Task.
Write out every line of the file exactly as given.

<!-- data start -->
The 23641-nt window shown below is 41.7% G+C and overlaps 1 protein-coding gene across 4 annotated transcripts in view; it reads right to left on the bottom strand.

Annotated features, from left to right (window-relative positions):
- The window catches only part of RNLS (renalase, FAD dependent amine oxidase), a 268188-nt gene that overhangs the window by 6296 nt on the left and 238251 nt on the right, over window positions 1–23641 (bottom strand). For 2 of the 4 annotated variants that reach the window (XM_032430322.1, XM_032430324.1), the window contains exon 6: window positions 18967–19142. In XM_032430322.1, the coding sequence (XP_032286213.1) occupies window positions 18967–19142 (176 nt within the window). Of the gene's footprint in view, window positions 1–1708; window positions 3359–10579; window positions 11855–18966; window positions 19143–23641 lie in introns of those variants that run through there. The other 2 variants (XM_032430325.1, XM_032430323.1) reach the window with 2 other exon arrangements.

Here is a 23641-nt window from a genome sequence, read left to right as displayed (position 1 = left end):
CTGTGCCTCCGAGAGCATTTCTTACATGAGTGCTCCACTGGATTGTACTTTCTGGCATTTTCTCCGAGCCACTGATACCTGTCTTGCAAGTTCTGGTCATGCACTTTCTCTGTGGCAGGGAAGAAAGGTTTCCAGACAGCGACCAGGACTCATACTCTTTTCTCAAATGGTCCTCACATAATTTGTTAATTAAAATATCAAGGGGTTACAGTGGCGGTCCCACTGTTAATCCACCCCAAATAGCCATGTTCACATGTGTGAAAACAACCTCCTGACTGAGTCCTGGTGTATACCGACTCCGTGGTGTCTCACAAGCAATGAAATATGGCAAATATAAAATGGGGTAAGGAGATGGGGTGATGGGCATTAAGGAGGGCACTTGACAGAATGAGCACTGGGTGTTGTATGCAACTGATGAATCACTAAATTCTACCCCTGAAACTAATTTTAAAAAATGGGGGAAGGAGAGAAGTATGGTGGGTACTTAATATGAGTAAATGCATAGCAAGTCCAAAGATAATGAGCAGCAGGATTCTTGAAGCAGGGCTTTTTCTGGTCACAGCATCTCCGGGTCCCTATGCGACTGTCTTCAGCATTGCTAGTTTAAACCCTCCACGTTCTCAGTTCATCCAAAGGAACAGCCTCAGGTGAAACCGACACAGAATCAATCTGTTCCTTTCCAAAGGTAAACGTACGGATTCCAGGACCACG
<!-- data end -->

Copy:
The 23641-nt window shown below is 41.7% G+C and overlaps 1 protein-coding gene across 4 annotated transcripts in view; it reads right to left on the bottom strand.

Annotated features, from left to right (window-relative positions):
- The window catches only part of RNLS (renalase, FAD dependent amine oxidase), a 268188-nt gene that overhangs the window by 6296 nt on the left and 238251 nt on the right, over window positions 1–23641 (bottom strand). For 2 of the 4 annotated variants that reach the window (XM_032430322.1, XM_032430324.1), the window contains exon 6: window positions 18967–19142. In XM_032430322.1, the coding sequence (XP_032286213.1) occupies window positions 18967–19142 (176 nt within the window). Of the gene's footprint in view, window positions 1–1708; window positions 3359–10579; window positions 11855–18966; window positions 19143–23641 lie in introns of those variants that run through there. The other 2 variants (XM_032430325.1, XM_032430323.1) reach the window with 2 other exon arrangements.

Here is a 23641-nt window from a genome sequence, read left to right as displayed (position 1 = left end):
CTGTGCCTCCGAGAGCATTTCTTACATGAGTGCTCCACTGGATTGTACTTTCTGGCATTTTCTCCGAGCCACTGATACCTGTCTTGCAAGTTCTGGTCATGCACTTTCTCTGTGGCAGGGAAGAAAGGTTTCCAGACAGCGACCAGGACTCATACTCTTTTCTCAAATGGTCCTCACATAATTTGTTAATTAAAATATCAAGGGGTTACAGTGGCGGTCCCACTGTTAATCCACCCCAAATAGCCATGTTCACATGTGTGAAAACAACCTCCTGACTGAGTCCTGGTGTATACCGACTCCGTGGTGTCTCACAAGCAATGAAATATGGCAAATATAAAATGGGGTAAGGAGATGGGGTGATGGGCATTAAGGAGGGCACTTGACAGAATGAGCACTGGGTGTTGTATGCAACTGATGAATCACTAAATTCTACCCCTGAAACTAATTTTAAAAAATGGGGGAAGGAGAGAAGTATGGTGGGTACTTAATATGAGTAAATGCATAGCAAGTCCAAAGATAATGAGCAGCAGGATTCTTGAAGCAGGGCTTTTTCTGGTCACAGCATCTCCGGGTCCCTATGCGACTGTCTTCAGCATTGCTAGTTTAAACCCTCCACGTTCTCAGTTCATCCAAAGGAACAGCCTCAGGTGAAACCGACACAGAATCAATCTGTTCCTTTCCAAAGGTAAACGTACGGATTCCAGGACCACG